Thank you for reading, Jessica and Oscar xxxx

My Saddle Fitting Woes

I have considered many times sharing my saddle fitting experiences with my readers and have always shaken the subject off as a bad idea...reason one; because I haven't had much luck and two; because I am relatively inexperienced when it comes to the fit of a saddle. 

However, this week I realised I am not alone, I am actually with the majority and as our beloved horses change shape, develop muscle, loose and gain weight as mother nature intended very few of us have it right all of the time. 

Before owning Oscar I'd loaned horses, horses that came with their own tack and it seemed to fit okay...I was happy, the owners were happy and my horse wasn't showing any sign of discomfort, annual checks happened that box was ticked and all was good. Then I bought Oscar and everything naive I was before owning him, within the week of him being home the saddle fitter was booked. A local gent who came well recommended within the area, I was full of excitement! My FIRST saddle, a moment I'd dreamed of for so many years!

The long awaited day arrived and the fitter pulled up in a van bursting with saddles and began placing various ones on and off Oscar's back, wiggling them around, girthing him up and short-listing a selection for me to ride in - a process taking no more than 10 minutes. I remember feeling intimidated; I was desperate for a saddle yet felt the fitting had been about as thorough as trying on a pair of off the shelf shoes in New Look during my lunch hour! However being in need, and in an uncomfortable situation a deal was done and I had my first saddle.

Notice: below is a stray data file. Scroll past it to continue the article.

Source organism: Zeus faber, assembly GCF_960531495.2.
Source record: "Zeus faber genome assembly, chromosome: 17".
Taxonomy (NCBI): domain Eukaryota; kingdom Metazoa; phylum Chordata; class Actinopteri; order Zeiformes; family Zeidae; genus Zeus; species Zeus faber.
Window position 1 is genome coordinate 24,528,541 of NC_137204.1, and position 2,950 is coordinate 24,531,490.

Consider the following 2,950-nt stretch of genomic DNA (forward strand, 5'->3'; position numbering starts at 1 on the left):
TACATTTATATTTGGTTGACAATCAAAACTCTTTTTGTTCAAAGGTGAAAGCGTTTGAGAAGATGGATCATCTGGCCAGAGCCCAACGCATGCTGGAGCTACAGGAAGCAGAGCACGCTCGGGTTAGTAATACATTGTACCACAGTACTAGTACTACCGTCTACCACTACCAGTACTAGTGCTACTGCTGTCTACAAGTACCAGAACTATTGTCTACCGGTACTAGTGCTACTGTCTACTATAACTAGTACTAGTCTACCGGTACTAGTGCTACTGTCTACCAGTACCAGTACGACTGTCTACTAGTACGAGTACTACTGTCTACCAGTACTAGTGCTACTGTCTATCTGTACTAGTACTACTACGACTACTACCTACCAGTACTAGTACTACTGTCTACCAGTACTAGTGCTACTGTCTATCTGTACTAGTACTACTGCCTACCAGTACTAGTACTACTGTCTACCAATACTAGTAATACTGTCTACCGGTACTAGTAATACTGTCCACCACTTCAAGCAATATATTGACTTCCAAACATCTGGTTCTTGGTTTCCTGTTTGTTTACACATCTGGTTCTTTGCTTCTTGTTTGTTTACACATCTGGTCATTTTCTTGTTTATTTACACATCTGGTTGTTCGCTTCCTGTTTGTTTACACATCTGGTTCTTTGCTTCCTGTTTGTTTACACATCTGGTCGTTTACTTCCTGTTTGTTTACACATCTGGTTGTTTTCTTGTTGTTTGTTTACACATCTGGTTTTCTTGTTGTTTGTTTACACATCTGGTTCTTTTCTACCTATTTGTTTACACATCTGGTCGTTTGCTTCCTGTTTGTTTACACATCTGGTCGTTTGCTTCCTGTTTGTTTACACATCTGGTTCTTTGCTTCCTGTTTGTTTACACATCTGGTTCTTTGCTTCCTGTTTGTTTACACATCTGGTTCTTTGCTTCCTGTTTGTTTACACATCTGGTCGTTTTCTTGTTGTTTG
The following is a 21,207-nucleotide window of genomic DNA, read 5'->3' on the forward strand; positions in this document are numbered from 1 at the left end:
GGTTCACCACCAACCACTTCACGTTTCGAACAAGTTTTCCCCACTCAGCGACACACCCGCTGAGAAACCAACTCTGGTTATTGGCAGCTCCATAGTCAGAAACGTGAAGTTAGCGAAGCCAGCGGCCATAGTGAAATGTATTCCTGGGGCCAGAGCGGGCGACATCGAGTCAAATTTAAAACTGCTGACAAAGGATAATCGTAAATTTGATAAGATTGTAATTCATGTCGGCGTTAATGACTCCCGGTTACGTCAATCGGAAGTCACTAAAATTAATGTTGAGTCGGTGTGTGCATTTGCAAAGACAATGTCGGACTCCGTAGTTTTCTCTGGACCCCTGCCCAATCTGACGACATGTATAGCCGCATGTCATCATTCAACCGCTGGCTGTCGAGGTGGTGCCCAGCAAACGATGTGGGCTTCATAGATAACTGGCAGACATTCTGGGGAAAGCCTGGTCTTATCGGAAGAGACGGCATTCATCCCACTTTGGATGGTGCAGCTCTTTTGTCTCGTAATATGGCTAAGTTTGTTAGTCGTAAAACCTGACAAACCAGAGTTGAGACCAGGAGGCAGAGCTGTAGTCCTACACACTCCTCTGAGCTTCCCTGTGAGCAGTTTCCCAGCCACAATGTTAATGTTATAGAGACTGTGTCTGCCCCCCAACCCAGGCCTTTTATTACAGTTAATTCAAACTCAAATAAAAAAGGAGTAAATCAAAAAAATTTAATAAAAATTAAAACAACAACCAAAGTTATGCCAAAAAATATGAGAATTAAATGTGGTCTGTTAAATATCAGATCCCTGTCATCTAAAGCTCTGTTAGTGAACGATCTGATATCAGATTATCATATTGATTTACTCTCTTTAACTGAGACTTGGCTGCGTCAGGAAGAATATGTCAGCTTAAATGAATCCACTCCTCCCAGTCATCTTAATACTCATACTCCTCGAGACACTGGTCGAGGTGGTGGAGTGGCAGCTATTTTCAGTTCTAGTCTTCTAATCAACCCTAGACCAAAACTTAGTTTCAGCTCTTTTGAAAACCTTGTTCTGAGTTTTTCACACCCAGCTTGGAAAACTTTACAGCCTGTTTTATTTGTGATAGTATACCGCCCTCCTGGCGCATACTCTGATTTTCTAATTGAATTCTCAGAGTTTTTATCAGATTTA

Welcome saddle slippage, no matter how tight my girth, whether I was having a leg up or using a mounting slipped!! And I could never, ever tack up without my Acavallo grip pad. I was heartbroken and kept to light work, saving and saving for a better saddle. 

The second time around I booked an appointment with a professional saddle making company to finally own a saddle that fitted both Oscar and I, I counted down the sleeps and thanked the Lord for our indoor ménage as when the day came the heavens opened, it poured with heavy rain all day - maybe I should have taken this as a sign to cancel and lied about our indoor being so fabulous?

I was paying a hefty sum for the fitting alone but because this company held a Royal Warrant as suppliers of saddlery and lorinery to HM Queen Elizabeth II and had been in business over 200 years figured I was in safe hands, however once the fitting began, in my opinion, I was not. The fitter looked at my horse and produced a number of saddles for us to try...I remember thinking "I've been here before, aren't you going to measure my horse, see him move, discuss both our strengths and weaknesses" but shook the idea out of my head, I couldn't get more professional than the company presenting itself to me and I repeatedly told myself that they saddle some of the best horses four star event horses in Great Britain, not to mention their impressive sponsorship presence at events - these are professionals - I settled upon an ex-demo that was far from cheap, I can't even bring myself to share the price but we are talking four figures - the saddler was totally against me having a new one as I'd hoped and saved so long and hard for, at the time this should have rang alarm bells **face blushes with foolishnes**. The sale of the saddle included a three month follow up period in which I could change the saddle if unhappy or if happy would be refitted as new saddles often require additional flocking/changes within this agreed period.